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Marianne Paskowski



Obama Needs More TV Time

November 18, 2008 10:03 AM

Sure, I know it’s a delicate line to walk for president elect Barack Obama, as he bides his time until January when he is officially sworn in as the nation’s 44th president.

And that’s a mistake. Every cable news network should be crawling all over him right now, as the economic picture worsens. And I hope we see the president elect roll up his sleeves and not stand on protocol.

So how really delicate is that president-elect fine line? Not at all, I say.

For years we’ve had a lame-duck president, who can’t do a thing now. Witness just this weekend an unproductive G20 conference in Washington, where economic leaders from all over the world just put lipstick on the global economic meltdown pig.

Of course nothing came out of that. How could it?

This past Sunday, CBS “60 Minutes” correspondent Steve Kroft scored an interview with Barack and Michelle Obama, and yes, I was among the 24.5 million viewers who tuned in to see what he had to say—mostly the economy.


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Basically, I liked what I saw, but Obama was tentative.

Today, just a day later, I hear that Obama, president elect, who has been tiptoeing around economic issues during this transition period, will play some role in this week’s plea by General Motors to secure a bailout at the Fed window.

Obama needs to be at that table. And I encourage all news gathering organizations to prod Obama to push aside protocol and not stand on formalities to jump-start our great nation.

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Comments (15)

What a wonderful twist! A President Elect who can articulate his thoughts, plans, hopes and his homelife.

After the last nearly eight years of contrite verbal stumbling...followed by nothing substantive from our "Commander-be-Lost" White House occupant, oxygen is returning to my lungs!

I've been holding my breath so long hoping to get through one created debacle after another from Bush and his co-conspirators, the red is starting to turn to pink in my tired, sore eyes.

My sleaves are rolled up to join with the President Elect to begin cleaning up the messes Cheney, Bush & CO. have left for us.

But make no mistake, due process SHOULD be applied to assess the damages and WHO is responsible. Mis-deeds and the perpetrators of same should be pursued and subject to all applicable laws. This we must do, or this recent history, (or worse), will be repeated.

Yes, the new Administration should take an unprecedented place in governmental decisions these next sixty plus days. It is a fine line Constitutionally speaking, however, and on that I am not informed enough to know how it should go.

God Bless our nation, our recovery efforts and our new Administration.

Now, get a mop, a broom, a dust pan and summon the Grand Jury for January 22ND!
Peter Bright

Marianne Paskowski:

Peter,
Rules need to be flexible, especially during these times. Even though Obama is president elect, he will play a role in the GM bailout plan.

GM will not last until January 21 when Obama takes the reins.

And if Paulsen can change the TARP plan as situations change, these rules of turning over the baton must be changed in this time of crisis.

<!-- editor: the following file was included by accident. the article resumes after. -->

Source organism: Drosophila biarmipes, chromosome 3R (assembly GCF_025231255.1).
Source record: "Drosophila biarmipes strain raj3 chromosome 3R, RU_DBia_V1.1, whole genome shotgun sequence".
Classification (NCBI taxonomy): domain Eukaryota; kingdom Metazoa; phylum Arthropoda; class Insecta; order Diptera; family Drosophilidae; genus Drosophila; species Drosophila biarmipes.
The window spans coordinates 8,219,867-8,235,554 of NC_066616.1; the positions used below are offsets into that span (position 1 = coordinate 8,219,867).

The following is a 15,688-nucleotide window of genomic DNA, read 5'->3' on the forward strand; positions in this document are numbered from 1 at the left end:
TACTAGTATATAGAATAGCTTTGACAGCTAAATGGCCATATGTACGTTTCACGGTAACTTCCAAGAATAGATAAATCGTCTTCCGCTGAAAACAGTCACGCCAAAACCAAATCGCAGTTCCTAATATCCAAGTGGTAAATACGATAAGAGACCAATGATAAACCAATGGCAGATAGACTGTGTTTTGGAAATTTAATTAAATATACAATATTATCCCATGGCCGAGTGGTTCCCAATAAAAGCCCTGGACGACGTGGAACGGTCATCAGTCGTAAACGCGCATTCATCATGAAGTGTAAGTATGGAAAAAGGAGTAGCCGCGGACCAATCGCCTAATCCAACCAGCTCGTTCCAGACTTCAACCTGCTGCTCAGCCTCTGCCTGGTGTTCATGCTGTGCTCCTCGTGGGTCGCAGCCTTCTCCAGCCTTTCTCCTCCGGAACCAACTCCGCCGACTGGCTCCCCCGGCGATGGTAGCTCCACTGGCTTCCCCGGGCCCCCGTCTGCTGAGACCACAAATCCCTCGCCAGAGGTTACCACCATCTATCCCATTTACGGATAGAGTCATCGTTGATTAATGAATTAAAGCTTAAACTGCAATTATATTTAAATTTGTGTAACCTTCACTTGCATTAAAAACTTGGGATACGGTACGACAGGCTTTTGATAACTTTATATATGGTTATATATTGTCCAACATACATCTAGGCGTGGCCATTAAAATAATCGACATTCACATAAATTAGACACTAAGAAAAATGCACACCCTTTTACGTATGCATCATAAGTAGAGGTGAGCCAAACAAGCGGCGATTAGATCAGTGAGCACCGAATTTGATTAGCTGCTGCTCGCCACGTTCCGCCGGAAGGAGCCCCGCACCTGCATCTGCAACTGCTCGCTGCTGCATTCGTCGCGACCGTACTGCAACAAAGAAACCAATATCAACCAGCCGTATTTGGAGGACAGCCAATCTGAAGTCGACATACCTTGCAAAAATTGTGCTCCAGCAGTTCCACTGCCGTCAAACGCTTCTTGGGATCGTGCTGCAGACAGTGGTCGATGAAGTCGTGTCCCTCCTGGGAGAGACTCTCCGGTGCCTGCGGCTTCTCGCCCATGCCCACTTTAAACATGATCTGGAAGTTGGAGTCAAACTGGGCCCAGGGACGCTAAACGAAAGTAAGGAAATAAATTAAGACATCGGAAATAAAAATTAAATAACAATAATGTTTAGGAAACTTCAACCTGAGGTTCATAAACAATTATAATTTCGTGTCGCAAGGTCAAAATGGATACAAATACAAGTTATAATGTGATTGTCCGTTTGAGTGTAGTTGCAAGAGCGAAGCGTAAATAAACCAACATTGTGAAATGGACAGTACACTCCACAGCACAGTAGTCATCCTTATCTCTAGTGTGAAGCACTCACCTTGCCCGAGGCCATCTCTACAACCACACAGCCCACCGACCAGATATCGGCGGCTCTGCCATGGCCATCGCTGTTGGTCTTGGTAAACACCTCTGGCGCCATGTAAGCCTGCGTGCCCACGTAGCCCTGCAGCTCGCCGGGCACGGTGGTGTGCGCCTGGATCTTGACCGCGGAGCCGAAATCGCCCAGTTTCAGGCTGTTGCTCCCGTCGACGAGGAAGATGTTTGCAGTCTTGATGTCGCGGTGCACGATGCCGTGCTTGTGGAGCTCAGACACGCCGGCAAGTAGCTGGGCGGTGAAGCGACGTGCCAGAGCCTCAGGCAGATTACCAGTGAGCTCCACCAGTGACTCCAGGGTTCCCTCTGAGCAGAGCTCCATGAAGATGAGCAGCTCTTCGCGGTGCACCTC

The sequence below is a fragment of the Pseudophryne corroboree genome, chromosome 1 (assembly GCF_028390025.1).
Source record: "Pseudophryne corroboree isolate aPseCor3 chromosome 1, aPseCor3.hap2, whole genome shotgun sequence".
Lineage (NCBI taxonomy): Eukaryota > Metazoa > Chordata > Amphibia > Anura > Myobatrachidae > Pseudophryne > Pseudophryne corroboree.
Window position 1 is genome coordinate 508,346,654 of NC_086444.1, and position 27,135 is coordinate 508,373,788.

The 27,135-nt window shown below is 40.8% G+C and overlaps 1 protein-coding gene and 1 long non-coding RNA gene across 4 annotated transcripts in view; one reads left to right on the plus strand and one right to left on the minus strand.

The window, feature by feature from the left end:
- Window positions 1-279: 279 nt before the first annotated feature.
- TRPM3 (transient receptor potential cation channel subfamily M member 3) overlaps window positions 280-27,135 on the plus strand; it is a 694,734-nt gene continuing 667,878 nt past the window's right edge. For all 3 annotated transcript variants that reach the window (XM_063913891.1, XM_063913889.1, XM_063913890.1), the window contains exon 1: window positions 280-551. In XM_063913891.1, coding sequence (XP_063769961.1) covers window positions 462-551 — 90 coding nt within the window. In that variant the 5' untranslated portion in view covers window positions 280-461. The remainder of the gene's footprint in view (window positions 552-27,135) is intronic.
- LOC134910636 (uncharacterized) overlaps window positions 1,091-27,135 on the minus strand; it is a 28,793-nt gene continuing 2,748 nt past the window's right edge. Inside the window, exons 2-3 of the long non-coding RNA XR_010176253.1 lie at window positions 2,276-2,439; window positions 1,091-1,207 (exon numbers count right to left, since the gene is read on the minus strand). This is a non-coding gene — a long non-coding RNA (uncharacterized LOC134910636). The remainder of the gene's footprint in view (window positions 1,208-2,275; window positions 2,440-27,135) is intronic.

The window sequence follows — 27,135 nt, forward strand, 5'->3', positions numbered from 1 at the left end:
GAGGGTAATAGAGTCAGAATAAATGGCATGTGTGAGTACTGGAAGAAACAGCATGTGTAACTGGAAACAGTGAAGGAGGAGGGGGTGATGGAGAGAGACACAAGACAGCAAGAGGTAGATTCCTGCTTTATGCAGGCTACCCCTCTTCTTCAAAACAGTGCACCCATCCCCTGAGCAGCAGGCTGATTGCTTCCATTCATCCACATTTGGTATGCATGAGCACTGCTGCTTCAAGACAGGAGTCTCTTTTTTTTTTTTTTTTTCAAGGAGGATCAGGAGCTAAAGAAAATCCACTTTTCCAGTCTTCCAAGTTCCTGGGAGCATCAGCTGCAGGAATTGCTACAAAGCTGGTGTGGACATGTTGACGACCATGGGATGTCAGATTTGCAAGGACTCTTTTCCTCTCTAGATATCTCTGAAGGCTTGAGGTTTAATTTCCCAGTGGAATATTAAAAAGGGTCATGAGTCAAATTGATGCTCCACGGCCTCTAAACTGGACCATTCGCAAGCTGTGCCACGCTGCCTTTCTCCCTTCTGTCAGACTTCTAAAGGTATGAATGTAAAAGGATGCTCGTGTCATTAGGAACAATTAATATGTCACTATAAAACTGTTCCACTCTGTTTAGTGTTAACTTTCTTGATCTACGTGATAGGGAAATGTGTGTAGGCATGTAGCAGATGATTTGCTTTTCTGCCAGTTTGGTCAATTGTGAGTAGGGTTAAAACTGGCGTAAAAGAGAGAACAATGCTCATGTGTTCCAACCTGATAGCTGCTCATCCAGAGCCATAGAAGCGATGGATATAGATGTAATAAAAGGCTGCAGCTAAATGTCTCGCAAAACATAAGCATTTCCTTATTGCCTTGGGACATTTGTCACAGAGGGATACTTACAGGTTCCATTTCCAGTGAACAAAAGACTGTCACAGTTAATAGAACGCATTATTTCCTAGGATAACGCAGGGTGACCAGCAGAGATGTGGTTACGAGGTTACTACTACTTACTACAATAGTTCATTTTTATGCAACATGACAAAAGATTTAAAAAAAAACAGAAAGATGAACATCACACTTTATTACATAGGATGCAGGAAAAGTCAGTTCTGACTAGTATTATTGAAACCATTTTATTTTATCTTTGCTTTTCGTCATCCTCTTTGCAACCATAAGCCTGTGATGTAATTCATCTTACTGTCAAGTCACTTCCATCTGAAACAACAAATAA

Andy S.:

Both Obama and McCain voted for the $700 billion financial bailout plan, which is designed to provide taxpayer money to those who have already ripped the taxpayers off. All indications are that Obama favors a $20 billion bailout plan for the big 3 automakers, which together are worth about $7 billion, and whose business models are clearly disastrous. Someone please explain to me how this approach will result in anything besides more trouble?

Obama doesn't need TV time, he needs time for his economic advisors to get through to him with some ideas that make sense, instead of continuing the willful defrauding of American taxpayers.

Marianne Paskowski:

Andy,

Yes McCain and Obama signed off on the TARP, a bailout plan that today bears no resemblance to the plan they originally blessed.

Personally, I think GM should be allowed to fail and re-emerge from bankruptcy as a leaner and better run company.

The big three will get their $25 billion, but I hope the package has tight restrictions: get rid of the CEO of GM, no executive bonuses and a real plan about the futre. As we speak the dudes from Detroit are presenting their plans.

And guess what, we drive Toyotas:)
Thanks for your post, and again we agree to disagree. Thank God we at least have free speech left! m

All three of the US automakers have been clients of mine periodically in the last fourteen years.

I am not surprised that they are in the condition they are in.

I dealt directly with the tops of all three and there were one or two who knew what they were doing. The rest, and their cadre, were off to business as usual, which meant they were headed straight for the fire that is now engulfing them.

The last good leader at Ford, Jacques Nassar, was driven out by Bill Ford's ego and ineptness. Mr. Ford's stock would be worth something today had he just stayed home the last ten years and let Nassar, and others, continue their twenty year plan.

As for Chrysler, the germans got out of that bad deal late, but in the nick of time!

"Good Thinking & Due Dilligence"...Case in point: GM bought the Renaissance Center (their Headquarters) from Ford ten plus years ago for a lot of money. A year or two after they moved in, one day one of their "Execs" inquired of another, "who has the parking contract here?" Turned out it still belonged to Ford and they had been paying Ford unbelieveable amounts of money all that time to park all the GM employees.

Bottom line: Ford sold it to them at a nice profit on top of the rent they had collected for two years.